PEER mailed all ADEC employees a survey composed by a group of their colleagues in late January; nearly one-third (32%) of those receiving surveys responded. Clear majorities of respondents believe that ADEC –
- “Often puts more weight on economic development than resource protection” and views its “primary ‘customer’ to be the individuals and businesses that seek permits rather than the public or the resource;”
- Inconsistently enforces environmental laws, favoring big industries over “the interests of ordinary citizens and small business;” and
- Reassigns staff “for doing their job ‘too well’ on a controversial project.”
One in five report knowledge of orders to “violate State law” while one in three “fear job-related retaliation for openly advocating policy or permit decisions that are unfavorable to major industries.” More than one out of three cite cases in which –
- ADEC leaders “blocked enforcement against politically influential members of the regulated community;”
- “Permit applicants have received preferential review after they have met with the Administration regarding a proposed project;” and
- Industry “unduly influenced ADEC Administration’s assignment of specific DEC staff to specific permits.”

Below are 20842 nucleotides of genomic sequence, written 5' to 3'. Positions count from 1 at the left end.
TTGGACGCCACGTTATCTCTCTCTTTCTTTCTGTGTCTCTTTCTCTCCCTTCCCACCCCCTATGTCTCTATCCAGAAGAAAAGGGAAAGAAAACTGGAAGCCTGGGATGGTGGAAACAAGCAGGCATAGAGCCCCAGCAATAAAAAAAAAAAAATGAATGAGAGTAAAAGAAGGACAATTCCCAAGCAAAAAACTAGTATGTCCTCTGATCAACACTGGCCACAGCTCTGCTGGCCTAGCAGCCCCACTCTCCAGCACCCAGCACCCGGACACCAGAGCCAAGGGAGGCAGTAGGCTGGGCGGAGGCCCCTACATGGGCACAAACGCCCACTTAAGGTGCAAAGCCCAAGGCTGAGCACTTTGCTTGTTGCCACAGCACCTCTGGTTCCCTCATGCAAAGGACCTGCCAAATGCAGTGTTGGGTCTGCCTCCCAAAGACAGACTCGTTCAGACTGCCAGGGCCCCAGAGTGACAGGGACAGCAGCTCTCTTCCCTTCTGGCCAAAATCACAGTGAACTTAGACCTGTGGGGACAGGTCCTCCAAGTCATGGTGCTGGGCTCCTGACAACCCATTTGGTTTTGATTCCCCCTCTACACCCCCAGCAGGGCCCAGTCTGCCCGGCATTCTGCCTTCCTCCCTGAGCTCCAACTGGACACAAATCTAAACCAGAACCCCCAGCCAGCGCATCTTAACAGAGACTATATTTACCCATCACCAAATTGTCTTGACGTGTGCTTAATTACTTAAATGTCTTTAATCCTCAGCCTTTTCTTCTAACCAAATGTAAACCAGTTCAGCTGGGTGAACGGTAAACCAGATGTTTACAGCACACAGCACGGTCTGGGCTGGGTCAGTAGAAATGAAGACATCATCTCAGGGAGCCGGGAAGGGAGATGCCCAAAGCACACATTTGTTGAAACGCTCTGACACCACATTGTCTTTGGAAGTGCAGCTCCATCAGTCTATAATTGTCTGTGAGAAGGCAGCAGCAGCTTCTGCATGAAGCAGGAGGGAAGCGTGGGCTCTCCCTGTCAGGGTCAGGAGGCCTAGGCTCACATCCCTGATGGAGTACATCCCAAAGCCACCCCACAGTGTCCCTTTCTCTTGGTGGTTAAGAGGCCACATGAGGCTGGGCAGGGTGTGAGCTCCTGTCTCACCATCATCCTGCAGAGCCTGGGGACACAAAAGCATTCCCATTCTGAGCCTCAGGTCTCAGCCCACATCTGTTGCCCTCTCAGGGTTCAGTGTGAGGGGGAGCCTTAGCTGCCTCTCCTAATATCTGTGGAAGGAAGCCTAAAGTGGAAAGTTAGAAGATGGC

“From this portrait, it appears that ADEC employees must cast a profile in courage while enforcing the law against certain industries,” commented PEER Executive Director Jeff Ruch. “For example, many employees say that the oil industry carries a ‘get out of jail free’ card in Alaska’s environmental protection agency.”
Employees also question the environmental commitment of the Knowles Administration:
- Nearly three out of four employees contend that ADEC has insufficient resources “to fulfill its environmental mandates;”
- Little more than a quarter of employees believe that the “latest ADEC reorganization (under the Knowles Administration in December 2001) has improved agency operations;” and
- Of those familiar with her work, well more than half of respondents gave ADEC Commissioner Michelle Brown a grade of “C” or less in “doing an effective job protecting Alaska’s natural resources.”
Overall, employees are split on whether ADEC is effective, efficient and has ethical leadership. On agency morale, however, employees are quite decided – two out of three rate morale as poor.
PEER has conducted similar surveys in more than twenty-five state and federal environmental agencies. In several states, PEER surveys have sparked criminal investigations, legislative reviews and the adoption of administrative or legal reforms.
“This survey is an opportunity for ADEC employees to speak candidly and collectively to their true employers – the citizens of Alaska,” commented Ruch, who noted that PEER survey results have closely tracked those conducted by the agencies themselves. “Precisely because the professional staff are the public’s eyewitnesses, experts and enforcers, policymakers as well as ADEC management should be interested in hearing what the employees think.”
Complete PEER survey results, including employee essays, are available upon request.